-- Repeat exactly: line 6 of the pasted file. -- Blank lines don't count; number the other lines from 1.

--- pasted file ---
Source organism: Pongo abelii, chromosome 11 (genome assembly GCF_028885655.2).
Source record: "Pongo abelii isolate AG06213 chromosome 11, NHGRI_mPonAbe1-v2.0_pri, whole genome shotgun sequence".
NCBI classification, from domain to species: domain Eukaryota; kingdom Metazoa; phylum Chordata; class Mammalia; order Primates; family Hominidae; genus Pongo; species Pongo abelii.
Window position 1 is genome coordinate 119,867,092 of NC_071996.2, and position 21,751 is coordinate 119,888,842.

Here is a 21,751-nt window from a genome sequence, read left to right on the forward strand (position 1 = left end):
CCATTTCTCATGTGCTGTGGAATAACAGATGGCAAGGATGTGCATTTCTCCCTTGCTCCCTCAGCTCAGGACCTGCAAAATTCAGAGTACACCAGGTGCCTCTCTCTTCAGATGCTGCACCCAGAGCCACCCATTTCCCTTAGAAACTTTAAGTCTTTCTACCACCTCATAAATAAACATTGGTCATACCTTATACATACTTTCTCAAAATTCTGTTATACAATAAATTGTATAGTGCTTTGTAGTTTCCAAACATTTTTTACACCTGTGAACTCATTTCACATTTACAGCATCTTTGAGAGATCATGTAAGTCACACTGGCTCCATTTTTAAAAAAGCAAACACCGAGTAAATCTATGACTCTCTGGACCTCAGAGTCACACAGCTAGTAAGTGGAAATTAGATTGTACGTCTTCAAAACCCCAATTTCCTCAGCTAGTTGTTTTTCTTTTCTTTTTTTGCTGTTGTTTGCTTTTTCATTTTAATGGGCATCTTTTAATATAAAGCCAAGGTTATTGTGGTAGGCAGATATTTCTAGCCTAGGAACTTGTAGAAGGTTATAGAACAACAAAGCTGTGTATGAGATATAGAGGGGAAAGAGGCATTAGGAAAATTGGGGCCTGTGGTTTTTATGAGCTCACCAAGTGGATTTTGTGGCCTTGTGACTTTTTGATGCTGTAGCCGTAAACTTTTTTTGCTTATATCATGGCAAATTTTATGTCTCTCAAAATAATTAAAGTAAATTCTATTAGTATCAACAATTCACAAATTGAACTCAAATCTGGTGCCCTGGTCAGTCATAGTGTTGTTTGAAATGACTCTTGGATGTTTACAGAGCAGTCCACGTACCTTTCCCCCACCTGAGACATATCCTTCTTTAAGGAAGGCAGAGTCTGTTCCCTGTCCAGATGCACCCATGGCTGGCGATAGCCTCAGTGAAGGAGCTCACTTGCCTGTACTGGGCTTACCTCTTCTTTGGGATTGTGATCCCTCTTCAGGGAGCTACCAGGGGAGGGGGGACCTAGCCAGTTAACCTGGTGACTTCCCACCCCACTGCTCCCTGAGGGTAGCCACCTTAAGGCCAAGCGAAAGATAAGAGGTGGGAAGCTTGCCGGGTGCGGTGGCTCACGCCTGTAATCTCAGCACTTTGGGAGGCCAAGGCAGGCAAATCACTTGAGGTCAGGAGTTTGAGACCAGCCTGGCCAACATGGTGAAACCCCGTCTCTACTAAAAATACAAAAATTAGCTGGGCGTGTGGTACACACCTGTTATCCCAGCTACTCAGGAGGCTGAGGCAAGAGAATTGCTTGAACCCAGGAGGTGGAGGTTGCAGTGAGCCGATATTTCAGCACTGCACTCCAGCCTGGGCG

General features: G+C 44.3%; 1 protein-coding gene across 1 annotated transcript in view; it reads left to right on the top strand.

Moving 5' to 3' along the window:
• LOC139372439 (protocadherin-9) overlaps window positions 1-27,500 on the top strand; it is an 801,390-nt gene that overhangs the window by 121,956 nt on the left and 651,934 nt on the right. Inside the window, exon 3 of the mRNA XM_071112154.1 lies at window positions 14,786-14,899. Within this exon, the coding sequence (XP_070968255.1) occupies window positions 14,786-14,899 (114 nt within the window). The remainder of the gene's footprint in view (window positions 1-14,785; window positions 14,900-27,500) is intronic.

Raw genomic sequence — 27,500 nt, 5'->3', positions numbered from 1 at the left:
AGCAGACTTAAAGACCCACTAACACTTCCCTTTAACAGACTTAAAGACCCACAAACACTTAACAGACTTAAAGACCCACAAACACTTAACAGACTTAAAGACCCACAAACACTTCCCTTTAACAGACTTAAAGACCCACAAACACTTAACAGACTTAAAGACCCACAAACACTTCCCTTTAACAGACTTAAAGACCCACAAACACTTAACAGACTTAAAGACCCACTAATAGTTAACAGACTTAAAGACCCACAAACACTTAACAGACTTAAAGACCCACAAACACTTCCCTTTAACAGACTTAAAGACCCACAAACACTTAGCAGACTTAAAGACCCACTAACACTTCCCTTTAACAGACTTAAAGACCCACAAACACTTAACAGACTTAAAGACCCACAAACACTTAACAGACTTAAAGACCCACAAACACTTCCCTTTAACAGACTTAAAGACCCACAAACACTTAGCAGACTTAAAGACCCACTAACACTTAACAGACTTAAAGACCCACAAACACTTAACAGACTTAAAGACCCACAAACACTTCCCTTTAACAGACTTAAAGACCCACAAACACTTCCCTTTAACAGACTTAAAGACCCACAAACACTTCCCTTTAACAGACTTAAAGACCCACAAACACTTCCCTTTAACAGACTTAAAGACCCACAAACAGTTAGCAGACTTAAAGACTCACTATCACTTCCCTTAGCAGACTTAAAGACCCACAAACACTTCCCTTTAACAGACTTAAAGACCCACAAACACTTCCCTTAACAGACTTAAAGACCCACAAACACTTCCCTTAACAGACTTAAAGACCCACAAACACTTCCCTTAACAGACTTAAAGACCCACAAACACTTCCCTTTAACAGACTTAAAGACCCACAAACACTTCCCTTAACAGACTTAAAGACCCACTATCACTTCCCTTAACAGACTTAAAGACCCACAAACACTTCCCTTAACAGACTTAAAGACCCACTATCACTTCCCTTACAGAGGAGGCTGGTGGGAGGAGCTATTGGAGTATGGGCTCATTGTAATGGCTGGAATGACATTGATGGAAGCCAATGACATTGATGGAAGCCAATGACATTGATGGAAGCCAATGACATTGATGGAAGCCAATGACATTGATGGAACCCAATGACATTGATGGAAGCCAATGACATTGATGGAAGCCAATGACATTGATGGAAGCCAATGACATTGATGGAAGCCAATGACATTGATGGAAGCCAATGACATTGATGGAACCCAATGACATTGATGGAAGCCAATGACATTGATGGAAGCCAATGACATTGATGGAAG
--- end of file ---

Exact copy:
CCATTTCTCATGTGCTGTGGAATAACAGATGGCAAGGATGTGCATTTCTCCCTTGCTCCCTCAGCTCAGGACCTGCAAAATTCAGAGTACACCAGGTGCCTCTCTCTTCAGATGCTGCACCCAGAGCCACCCATTTCCCTTAGAAACTTTAAGTCTTTCTACCACCTCATAAATAAACATTGGTCATACCTTATACATACTTTCTCAAAATTCTGTTATACAATAAATTGTATAGTGCTTTGTAGTTTCCAAACATTTTTTACACCTGTGAACTCATTTCACATTTACAGCATCTTTGAGAGATCATGTAAGTCACACTGGCTCCATTTTTAAAAAAGCAAACACCGAGTAAATCTATGACTCTCTGGACCTCAGAGTCACACAGCTAGTAAGTGGAAATTAGATTGTACGTCTTCAAAACCCCAATTTCCTCAGCTAGTTGTTTTTCTTTTCTTTTTTTGCTGTTGTTTGCTTTTTCATTTTAATGGGCATCTTTTAATATAAAGCCAAGGTTATTGTGGTAGGCAGATATTTCTAGCCTAGGAACTTGTAGAAGGTTATAGAACAACAAAGCTGTGTATGAGATATAGAGGGGAAAGAGGCATTAGGAAAATTGGGGCCTGTGGTTTTTATGAGCTCACCAAGTGGATTTTGTGGCCTTGTGACTTTTTGATGCTGTAGCCGTAAACTTTTTTTGCTTATATCATGGCAAATTTTATGTCTCTCAAAATAATTAAAGTAAATTCTATTAGTATCAACAATTCACAAATTGAACTCAAATCTGGTGCCCTGGTCAGTCATAGTGTTGTTTGAAATGACTCTTGGATGTTTACAGAGCAGTCCACGTACCTTTCCCCCACCTGAGACATATCCTTCTTTAAGGAAGGCAGAGTCTGTTCCCTGTCCAGATGCACCCATGGCTGGCGATAGCCTCAGTGAAGGAGCTCACTTGCCTGTACTGGGCTTACCTCTTCTTTGGGATTGTGATCCCTCTTCAGGGAGCTACCAGGGGAGGGGGGACCTAGCCAGTTAACCTGGTGACTTCCCACCCCACTGCTCCCTGAGGGTAGCCACCTTAAGGCCAAGCGAAAGATAAGAGGTGGGAAGCTTGCCGGGTGCGGTGGCTCACGCCTGTAATCTCAGCACTTTGGGAGGCCAAGGCAGGCAAATCACTTGAGGTCAGGAGTTTGAGACCAGCCTGGCCAACATGGTGAAACCCCGTCTCTACTAAAAATACAAAAATTAGCTGGGCGTGTGGTACACACCTGTTATCCCAGCTACTCAGGAGGCTGAGGCAAGAGAATTGCTTGAACCCAGGAGGTGGAGGTTGCAGTGAGCCGATATTTCAGCACTGCACTCCAGCCTGGGCG